© Reuters. FILE PHOTO: Amazon boxes are seen stacked for delivery in the Manhattan borough of New York City, January 29, 2016. REUTERS/Mike Segar/File Photo
By Jeffrey Dastin and Nivedita Balu
(Reuters) -Amazon.com Inc on Thursday said sales growth would decelerate in the third quarter as customers leave their homes more, a slow start to the reign of CEO Andy Jassy as investors weigh if he can steer the retailer as deftly as Jeff Bezos did for 27 years.
Shares fell 5% in after-hours trade.
Last year, many consumers were at home due to the COVID-19 pandemic, making for a tough comparison this quarter, said Chief Financial Officer Brian Olsavsky on a call with reporters. In addition, customers are going out more and doing less online shopping.
The company is working to get employees vaccinated but did not announce any mandates. Amazon (NASDAQ:) has not made any assumptions about rising COVID cases globally from the more contagious Delta variant but hopes the virus is eliminated and the economy continues to come back.
The top job Jassy inherited on July 5 has never been bigger and more complex. Last quarter Amazon announced a deal to buy the film studio MGM for $8.5 billion, expanding in Hollywood at the same time as it is running a grocery chain, building a healthcare business and facing scrutiny from regulators worldwide.
During the COVID-19 pandemic, shoppers turned to Amazon while brick-and-mortar stores closed. Amazon posted record profits, drew more than 200 million Prime loyalty subscribers, and recruited over 500,000 workers to keep up with surging demand.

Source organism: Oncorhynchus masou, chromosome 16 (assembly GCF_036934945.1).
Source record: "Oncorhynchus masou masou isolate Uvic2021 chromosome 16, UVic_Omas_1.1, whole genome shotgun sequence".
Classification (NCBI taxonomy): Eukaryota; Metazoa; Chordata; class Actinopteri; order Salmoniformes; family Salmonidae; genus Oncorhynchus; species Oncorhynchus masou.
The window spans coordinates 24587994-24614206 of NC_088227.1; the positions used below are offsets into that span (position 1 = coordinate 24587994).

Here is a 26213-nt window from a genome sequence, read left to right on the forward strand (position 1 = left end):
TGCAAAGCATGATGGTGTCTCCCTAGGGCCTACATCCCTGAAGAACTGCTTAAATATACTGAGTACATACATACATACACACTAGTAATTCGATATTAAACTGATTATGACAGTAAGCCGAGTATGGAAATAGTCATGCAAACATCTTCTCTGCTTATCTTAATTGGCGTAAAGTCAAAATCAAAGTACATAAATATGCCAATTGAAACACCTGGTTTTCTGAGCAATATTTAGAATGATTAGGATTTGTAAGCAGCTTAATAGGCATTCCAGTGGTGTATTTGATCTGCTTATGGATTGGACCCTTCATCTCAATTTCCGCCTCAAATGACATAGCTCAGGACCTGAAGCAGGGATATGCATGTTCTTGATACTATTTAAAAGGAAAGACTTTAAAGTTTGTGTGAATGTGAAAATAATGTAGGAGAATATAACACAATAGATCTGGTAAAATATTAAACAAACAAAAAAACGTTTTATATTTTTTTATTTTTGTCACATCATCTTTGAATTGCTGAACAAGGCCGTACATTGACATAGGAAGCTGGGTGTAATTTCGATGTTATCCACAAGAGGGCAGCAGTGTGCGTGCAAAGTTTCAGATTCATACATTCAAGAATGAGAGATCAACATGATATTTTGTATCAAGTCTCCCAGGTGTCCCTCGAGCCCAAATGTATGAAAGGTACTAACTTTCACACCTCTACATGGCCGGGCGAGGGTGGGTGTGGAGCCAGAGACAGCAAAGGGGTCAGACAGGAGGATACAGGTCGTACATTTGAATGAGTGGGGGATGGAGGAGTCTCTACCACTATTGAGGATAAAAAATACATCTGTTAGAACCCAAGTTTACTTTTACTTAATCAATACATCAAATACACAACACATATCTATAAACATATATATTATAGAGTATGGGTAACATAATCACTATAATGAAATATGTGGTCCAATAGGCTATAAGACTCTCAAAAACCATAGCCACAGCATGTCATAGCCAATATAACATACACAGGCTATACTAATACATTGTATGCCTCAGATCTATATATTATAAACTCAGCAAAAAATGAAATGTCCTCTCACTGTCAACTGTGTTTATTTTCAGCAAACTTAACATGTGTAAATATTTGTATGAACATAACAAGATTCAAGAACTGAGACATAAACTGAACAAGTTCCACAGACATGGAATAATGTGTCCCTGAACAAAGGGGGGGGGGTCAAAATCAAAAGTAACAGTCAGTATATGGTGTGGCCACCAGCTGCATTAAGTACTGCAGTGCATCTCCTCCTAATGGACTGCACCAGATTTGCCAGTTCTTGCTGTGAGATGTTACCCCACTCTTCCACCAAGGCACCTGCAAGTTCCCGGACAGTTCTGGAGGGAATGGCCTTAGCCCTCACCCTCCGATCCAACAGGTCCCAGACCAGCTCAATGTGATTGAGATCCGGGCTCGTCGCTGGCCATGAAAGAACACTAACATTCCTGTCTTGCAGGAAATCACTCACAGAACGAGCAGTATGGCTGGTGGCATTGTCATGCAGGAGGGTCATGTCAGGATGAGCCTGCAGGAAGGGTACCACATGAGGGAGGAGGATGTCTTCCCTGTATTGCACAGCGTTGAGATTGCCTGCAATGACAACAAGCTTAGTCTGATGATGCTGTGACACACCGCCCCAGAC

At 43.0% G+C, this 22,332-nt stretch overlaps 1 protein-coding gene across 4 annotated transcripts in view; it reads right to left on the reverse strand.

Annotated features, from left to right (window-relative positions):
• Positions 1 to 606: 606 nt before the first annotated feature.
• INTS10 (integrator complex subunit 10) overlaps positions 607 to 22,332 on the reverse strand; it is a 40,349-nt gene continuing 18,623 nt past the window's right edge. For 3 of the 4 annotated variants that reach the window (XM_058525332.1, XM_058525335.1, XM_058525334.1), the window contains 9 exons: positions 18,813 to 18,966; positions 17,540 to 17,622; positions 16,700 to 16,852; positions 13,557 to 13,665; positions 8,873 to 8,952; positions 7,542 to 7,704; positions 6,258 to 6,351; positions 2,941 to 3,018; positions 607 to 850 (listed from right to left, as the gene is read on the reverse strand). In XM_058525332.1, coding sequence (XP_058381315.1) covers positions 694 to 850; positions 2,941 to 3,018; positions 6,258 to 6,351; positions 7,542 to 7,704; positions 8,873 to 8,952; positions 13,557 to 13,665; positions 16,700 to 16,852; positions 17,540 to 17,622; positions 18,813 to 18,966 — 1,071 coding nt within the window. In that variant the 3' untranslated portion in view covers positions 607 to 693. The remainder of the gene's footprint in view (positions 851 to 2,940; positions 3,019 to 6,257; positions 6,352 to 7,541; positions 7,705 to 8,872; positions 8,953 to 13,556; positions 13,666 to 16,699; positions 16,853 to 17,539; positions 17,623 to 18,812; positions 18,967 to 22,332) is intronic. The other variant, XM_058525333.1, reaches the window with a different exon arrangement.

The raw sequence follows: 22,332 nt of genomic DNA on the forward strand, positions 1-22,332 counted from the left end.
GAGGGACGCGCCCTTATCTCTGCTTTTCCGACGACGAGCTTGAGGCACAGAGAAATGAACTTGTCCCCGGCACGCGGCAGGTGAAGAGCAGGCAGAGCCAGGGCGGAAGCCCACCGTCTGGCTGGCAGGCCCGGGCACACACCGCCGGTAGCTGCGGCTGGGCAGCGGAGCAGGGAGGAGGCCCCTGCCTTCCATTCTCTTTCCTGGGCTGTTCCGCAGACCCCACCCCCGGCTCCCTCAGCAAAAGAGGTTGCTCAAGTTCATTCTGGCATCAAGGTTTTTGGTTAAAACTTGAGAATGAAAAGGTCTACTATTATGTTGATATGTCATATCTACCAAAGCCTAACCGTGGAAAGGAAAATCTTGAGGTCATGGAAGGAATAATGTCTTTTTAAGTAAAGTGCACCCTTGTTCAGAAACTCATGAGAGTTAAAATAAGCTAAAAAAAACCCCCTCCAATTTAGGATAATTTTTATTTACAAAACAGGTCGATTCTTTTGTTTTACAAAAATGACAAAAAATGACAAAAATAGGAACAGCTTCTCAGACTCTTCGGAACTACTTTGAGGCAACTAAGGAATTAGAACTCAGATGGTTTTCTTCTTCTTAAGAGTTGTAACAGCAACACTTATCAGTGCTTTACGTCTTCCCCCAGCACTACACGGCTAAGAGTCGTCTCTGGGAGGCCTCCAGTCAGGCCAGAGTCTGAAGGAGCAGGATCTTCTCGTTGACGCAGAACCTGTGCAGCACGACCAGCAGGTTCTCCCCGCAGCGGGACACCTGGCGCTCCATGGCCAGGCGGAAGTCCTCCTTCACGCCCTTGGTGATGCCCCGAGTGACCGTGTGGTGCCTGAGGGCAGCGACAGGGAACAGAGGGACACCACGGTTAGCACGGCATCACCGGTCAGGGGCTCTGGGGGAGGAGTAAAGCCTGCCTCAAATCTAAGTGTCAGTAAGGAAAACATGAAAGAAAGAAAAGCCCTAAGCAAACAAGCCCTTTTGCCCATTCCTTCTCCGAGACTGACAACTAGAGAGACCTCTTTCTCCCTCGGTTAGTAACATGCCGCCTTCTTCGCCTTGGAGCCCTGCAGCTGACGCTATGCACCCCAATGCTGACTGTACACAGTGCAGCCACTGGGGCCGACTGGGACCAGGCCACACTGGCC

Now, the company’s breakneck growth is starting to subside. Revenue climbed 27% to $113 billion for the second quarter ended June 30, shy of analysts’ average estimate of $115 billion, according to IBES data from Refinitiv. For the third quarter, Amazon expects sales will grow at most 16%.
The world’s biggest online retailer had moved its annual marketing blitz, Prime Day, to June this year, hoping to peddle more goods before shoppers left town on summer vacations. While it said the event was the biggest two-day sales period ever for merchants on its platform, analysts have witnessed signs of slowing demand.
North America, Amazon’s largest market, saw sales increase only 22% in the second quarter, versus 43% in the same period a year earlier.
Amazon Web Services was a bright spot, however. The cloud computing division that Jassy formerly ran grew revenue 37% to $14.8 billion, ahead of estimates of more than $14.1 billion. Among the deals it inked in the just-ended quarter was an agreement with Canada’s BMO Financial Group.
Profit rose 48% to $7.8 billion, the second-largest quarterly result Amazon ever announced.
Still, enormous challenges come with Amazon’s size.
Costs continue to rise, not just from the $200 million in extra stock Amazon plans to pay Jassy over the next 10 years. The company has offered an average $17 in hourly wages – more than double the U.S. minimum – plus signing bonuses to attract 75,000 workers during a labor shortage.
It has said it planned to hike pay for over half a million employees, costing more than $1 billion, and like other companies, it is facing clogged ports and other disruptions to the transportation supply chain.
The No.2 U.S. employer grappled with workplace tumult as well. Its warehouse in Bessemer, Alabama, this winter became a rallying point for organized labor, which wanted to form Amazon’s first U.S. union and inspire similar efforts across the country. Amazon is awaiting a decision on whether a U.S. National Labor Board director will overturn its landslide victory and call for another union election.
Following the April vote count, Bezos said he aimed to make Amazon a better place to work. It is unclear how he will govern from the sidelines in the role of executive chair of Amazon’s board.
Amazon said it expects operating income for the current quarter to be between $2.5 billion and $6.0 billion, which assumes $1 billion in costs related to COVID-19.